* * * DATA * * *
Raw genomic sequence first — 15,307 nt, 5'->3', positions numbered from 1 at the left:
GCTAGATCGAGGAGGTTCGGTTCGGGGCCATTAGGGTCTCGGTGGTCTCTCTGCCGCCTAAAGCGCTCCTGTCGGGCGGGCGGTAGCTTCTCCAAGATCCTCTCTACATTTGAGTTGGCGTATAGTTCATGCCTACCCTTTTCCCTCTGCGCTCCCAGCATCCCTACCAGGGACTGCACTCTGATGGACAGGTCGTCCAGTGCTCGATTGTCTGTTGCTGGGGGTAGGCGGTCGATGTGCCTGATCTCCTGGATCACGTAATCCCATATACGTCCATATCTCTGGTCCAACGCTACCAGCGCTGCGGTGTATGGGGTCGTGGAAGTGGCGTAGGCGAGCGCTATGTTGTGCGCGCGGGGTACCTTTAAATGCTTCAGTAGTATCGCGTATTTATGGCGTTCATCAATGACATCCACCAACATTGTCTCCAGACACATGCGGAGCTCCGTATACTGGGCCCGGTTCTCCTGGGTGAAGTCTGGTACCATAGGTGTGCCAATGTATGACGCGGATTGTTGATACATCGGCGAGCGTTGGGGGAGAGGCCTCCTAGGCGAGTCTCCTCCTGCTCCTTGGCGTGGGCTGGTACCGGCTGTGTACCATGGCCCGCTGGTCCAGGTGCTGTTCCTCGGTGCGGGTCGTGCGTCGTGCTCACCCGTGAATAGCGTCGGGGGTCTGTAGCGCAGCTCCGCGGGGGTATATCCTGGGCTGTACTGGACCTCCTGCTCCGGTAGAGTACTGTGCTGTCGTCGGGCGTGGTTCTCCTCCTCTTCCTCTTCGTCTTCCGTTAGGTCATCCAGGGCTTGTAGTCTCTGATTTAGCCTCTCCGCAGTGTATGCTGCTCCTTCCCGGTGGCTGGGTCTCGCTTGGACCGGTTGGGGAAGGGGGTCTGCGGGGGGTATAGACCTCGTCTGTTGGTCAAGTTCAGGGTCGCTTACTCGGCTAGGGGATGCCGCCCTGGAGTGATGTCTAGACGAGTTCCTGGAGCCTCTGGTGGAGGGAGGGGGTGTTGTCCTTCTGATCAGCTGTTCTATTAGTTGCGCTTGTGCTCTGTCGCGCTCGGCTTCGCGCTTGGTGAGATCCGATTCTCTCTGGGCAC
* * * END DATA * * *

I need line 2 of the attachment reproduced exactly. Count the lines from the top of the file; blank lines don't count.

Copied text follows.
GCTAGATCGAGGAGGTTCGGTTCGGGGCCATTAGGGTCTCGGTGGTCTCTCTGCCGCCTAAAGCGCTCCTGTCGGGCGGGCGGTAGCTTCTCCAAGATCCTCTCTACATTTGAGTTGGCGTATAGTTCATGCCTACCCTTTTCCCTCTGCGCTCCCAGCATCCCTACCAGGGACTGCACTCTGATGGACAGGTCGTCCAGTGCTCGATTGTCTGTTGCTGGGGGTAGGCGGTCGATGTGCCTGATCTCCTGGATCACGTAATCCCATATACGTCCATATCTCTGGTCCAACGCTACCAGCGCTGCGGTGTATGGGGTCGTGGAAGTGGCGTAGGCGAGCGCTATGTTGTGCGCGCGGGGTACCTTTAAATGCTTCAGTAGTATCGCGTATTTATGGCGTTCATCAATGACATCCACCAACATTGTCTCCAGACACATGCGGAGCTCCGTATACTGGGCCCGGTTCTCCTGGGTGAAGTCTGGTACCATAGGTGTGCCAATGTATGACGCGGATTGTTGATACATCGGCGAGCGTTGGGGGAGAGGCCTCCTAGGCGAGTCTCCTCCTGCTCCTTGGCGTGGGCTGGTACCGGCTGTGTACCATGGCCCGCTGGTCCAGGTGCTGTTCCTCGGTGCGGGTCGTGCGTCGTGCTCACCCGTGAATAGCGTCGGGGGTCTGTAGCGCAGCTCCGCGGGGGTATATCCTGGGCTGTACTGGACCTCCTGCTCCGGTAGAGTACTGTGCTGTCGTCGGGCGTGGTTCTCCTCCTCTTCCTCTTCGTCTTCCGTTAGGTCATCCAGGGCTTGTAGTCTCTGATTTAGCCTCTCCGCAGTGTATGCTGCTCCTTCCCGGTGGCTGGGTCTCGCTTGGACCGGTTGGGGAAGGGGGTCTGCGGGGGGTATAGACCTCGTCTGTTGGTCAAGTTCAGGGTCGCTTACTCGGCTAGGGGATGCCGCCCTGGAGTGATGTCTAGACGAGTTCCTGGAGCCTCTGGTGGAGGGAGGGGGTGTTGTCCTTCTGATCAGCTGTTCTATTAGTTGCGCTTGTGCTCTGTCGCGCTCGGCTTCGCGCTTGGTGAGATCCGATTCTCTCTGGGCAC